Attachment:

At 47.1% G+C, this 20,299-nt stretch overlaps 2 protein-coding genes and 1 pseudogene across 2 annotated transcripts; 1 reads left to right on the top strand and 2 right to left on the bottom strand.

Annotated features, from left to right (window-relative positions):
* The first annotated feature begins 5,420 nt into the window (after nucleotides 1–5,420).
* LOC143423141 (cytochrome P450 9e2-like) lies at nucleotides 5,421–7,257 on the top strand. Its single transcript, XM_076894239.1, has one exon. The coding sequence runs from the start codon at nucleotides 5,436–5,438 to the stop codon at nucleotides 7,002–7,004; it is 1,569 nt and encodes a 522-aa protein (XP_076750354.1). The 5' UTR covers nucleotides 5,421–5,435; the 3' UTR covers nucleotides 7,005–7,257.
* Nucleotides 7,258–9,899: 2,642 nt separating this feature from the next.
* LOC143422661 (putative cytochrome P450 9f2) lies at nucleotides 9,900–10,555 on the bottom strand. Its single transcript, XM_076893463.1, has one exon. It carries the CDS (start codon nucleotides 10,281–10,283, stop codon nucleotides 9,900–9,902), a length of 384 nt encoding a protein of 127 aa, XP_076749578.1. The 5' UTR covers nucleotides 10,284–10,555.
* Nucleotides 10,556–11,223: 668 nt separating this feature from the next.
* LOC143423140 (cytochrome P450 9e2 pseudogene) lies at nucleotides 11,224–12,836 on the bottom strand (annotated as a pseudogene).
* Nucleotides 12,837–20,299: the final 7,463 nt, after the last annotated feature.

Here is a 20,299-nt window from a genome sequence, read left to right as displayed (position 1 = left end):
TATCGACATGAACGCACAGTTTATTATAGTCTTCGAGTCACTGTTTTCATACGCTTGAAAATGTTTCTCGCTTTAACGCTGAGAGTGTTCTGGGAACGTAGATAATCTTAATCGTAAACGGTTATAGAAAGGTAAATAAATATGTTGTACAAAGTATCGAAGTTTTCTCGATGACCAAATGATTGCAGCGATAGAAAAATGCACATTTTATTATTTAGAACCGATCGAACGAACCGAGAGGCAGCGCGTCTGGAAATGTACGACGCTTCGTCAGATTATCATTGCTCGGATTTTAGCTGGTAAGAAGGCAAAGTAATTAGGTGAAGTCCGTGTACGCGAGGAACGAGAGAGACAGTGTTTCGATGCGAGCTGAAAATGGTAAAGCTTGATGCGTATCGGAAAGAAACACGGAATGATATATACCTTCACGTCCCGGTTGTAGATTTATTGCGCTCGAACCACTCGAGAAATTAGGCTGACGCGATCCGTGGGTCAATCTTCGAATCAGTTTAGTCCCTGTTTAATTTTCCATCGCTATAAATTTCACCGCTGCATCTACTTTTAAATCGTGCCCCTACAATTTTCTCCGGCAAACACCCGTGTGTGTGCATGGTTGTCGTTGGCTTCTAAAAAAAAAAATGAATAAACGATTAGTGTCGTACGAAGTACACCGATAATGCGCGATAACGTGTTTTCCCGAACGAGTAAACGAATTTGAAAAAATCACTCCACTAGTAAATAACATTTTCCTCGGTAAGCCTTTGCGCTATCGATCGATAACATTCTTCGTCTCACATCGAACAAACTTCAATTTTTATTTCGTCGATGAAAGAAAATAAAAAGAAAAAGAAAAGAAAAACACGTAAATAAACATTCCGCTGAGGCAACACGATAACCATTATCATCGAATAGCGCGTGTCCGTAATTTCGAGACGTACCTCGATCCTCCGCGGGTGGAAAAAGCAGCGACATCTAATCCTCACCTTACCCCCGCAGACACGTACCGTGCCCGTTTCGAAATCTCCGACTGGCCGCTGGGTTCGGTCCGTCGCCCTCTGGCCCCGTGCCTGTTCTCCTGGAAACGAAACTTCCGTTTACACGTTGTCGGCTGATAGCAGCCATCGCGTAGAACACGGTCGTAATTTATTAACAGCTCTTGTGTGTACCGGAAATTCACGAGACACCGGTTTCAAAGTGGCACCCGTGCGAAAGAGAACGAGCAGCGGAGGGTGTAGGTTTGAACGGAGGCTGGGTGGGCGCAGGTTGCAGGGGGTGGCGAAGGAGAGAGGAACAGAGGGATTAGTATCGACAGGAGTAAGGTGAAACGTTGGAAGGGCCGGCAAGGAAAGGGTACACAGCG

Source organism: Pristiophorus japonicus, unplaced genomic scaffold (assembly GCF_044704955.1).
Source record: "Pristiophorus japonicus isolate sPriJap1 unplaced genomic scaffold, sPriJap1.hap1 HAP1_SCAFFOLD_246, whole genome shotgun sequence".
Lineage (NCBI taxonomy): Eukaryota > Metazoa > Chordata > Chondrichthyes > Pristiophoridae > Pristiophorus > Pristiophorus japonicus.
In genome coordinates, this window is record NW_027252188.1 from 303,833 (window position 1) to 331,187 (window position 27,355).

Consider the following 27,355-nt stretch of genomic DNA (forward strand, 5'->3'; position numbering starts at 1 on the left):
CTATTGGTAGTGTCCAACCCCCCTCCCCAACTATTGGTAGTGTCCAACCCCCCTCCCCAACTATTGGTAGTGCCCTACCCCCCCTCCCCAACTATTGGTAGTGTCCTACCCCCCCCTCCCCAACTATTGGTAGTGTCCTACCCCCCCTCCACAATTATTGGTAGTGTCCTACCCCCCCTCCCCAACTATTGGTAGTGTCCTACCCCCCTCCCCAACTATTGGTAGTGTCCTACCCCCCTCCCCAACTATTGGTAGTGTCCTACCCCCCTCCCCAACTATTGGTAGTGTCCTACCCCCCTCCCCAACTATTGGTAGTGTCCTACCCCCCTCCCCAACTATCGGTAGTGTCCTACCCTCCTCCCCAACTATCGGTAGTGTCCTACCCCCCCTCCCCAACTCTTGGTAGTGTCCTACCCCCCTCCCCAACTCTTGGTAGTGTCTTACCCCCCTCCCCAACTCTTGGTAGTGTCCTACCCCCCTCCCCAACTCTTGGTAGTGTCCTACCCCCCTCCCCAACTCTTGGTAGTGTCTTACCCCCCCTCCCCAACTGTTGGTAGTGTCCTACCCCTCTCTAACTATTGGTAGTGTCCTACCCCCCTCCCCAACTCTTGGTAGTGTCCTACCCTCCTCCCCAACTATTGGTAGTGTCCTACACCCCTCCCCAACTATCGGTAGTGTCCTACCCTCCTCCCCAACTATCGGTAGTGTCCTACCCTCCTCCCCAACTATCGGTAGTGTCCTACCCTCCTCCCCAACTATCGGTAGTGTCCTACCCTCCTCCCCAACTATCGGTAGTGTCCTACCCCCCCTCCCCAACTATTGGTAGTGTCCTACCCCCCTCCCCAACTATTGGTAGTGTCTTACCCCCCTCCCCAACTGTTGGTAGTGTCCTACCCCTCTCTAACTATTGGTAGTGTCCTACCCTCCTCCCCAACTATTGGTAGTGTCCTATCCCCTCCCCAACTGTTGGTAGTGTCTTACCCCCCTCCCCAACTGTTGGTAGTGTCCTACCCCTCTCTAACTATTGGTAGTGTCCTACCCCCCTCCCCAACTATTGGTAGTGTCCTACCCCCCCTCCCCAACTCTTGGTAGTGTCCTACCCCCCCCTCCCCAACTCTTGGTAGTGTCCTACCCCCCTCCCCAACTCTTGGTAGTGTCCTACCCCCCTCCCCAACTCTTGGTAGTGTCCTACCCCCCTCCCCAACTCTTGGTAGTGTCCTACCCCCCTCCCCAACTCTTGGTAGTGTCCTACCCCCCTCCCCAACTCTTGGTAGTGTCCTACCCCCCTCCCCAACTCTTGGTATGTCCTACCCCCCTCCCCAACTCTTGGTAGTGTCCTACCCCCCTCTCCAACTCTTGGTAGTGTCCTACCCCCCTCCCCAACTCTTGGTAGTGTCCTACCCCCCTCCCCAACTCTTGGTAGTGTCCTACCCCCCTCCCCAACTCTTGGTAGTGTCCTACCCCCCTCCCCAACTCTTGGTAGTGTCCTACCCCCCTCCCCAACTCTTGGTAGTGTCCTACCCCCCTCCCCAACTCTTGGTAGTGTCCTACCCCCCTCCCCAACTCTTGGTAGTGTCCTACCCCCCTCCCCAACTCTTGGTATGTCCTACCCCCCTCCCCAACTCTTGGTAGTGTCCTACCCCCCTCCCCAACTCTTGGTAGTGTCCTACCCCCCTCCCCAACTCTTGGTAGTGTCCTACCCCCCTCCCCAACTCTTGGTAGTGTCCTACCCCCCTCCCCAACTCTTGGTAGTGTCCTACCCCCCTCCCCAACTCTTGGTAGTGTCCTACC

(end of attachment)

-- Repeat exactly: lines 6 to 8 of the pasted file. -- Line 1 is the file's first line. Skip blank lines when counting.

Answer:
* LOC143422661 (putative cytochrome P450 9f2) lies at nucleotides 9,900–10,555 on the bottom strand. Its single transcript, XM_076893463.1, has one exon. It carries the CDS (start codon nucleotides 10,281–10,283, stop codon nucleotides 9,900–9,902), a length of 384 nt encoding a protein of 127 aa, XP_076749578.1. The 5' UTR covers nucleotides 10,284–10,555.
* Nucleotides 10,556–11,223: 668 nt separating this feature from the next.
* LOC143423140 (cytochrome P450 9e2 pseudogene) lies at nucleotides 11,224–12,836 on the bottom strand (annotated as a pseudogene).